A Wellington woman was asked get out of a Kilbirnie pool because breastfeeding her wee tot breached the council's food and beverage policy.

Wellington City Council is standing by its decision.

While it welcomed breastfeeding at council facilities, it was important to maintain water quality standards "by reducing the chance of any foreign matter like food or drink accidentally finding its way into the water".

Rebecca Robertson told Stuff she was feeding her 20-month-old boy Frankie at the Wellington Regional Aquatic Centre when a staff member told her she was breaching the rules.


"I was sitting in the shallows of the pool and I happened to be talking to an American woman, ironically, about breastfeeding.

"I said you can breastfeed anywhere in New Zealand. Then a female lifeguard came up to me and said, 'I am sorry but you can't breastfeed in the pool'.

"I was shocked that anyone paid attention to me breastfeeding," she told Stuff.

When she questioned the decision she was handed the food and beverage policy.

"A staff member said it was a wee bit like fizzy drink - I might drop it and contaminate the pool.

"That made me laugh. If you look at the research, breast milk is not going to contaminate a pool."

A Wellington City Council spokeswoman told the Herald due to the 'Consuming Food and Beverages' policy, customers who were consuming food or drinking while in the water would be asked to get out of the pool to finish it or discard it.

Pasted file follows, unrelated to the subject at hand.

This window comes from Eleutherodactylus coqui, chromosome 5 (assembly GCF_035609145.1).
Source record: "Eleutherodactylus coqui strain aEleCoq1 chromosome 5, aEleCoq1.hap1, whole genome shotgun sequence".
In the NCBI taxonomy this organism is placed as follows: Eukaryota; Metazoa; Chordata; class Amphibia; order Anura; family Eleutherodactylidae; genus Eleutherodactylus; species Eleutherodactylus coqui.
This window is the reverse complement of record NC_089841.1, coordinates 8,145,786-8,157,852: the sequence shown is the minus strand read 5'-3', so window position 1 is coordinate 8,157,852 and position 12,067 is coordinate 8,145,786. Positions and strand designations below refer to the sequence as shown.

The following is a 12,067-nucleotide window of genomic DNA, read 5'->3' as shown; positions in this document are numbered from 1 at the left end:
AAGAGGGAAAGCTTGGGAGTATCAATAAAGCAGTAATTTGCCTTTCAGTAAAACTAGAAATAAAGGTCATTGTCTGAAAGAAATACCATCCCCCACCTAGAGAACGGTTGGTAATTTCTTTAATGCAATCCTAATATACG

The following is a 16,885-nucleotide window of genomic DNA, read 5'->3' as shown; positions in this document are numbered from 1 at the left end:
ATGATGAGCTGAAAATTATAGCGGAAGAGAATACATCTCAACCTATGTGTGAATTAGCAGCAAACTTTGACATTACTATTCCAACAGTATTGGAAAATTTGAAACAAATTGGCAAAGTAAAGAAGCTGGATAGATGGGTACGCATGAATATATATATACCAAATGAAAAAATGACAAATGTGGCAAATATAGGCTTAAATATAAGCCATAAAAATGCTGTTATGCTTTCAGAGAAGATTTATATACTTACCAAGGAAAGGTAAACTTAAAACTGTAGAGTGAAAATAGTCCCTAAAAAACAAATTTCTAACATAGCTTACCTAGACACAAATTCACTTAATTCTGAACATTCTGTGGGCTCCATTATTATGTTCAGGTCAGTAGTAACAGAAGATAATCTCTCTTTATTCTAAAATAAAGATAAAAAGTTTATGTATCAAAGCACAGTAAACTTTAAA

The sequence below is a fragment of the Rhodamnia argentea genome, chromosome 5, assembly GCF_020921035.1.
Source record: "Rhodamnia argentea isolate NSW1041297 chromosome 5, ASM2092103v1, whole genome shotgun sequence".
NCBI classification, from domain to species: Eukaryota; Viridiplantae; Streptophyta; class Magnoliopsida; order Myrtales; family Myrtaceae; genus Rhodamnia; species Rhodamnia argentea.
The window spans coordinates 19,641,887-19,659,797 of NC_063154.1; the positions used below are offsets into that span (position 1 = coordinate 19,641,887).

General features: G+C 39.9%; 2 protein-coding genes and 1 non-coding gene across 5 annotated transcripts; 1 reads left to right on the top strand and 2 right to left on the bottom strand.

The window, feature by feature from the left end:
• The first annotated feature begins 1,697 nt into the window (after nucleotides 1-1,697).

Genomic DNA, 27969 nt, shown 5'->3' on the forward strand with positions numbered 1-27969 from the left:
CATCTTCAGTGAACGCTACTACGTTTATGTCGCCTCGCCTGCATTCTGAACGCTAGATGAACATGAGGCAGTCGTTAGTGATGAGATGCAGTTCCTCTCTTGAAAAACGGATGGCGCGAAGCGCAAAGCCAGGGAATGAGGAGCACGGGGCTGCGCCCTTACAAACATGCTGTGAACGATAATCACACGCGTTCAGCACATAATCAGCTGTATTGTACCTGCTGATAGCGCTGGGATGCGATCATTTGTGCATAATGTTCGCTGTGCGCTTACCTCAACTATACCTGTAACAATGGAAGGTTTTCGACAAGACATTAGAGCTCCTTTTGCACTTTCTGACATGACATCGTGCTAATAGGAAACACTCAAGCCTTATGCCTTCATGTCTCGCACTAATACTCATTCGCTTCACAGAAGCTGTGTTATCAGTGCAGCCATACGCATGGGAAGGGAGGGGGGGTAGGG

"Under this policy we clarify that while breastfeeding is welcome at our facilities, it is to be treated like consuming food and our staff will advise parents of a more suitable area, such as on the seated area just outside the water.

"The main reason for this policy is to try and ensure our pools can remain open for the enjoyment of all our customers.

"To do this, it is important to maintain water quality standards by reducing the chance of any foreign matter like food or drink accidentally finding its way into the water.


"In more serious incidences, such as if baby vomit makes its way into the pool, we are forced to close the pool and treat the water for a period of time before reopening to the public."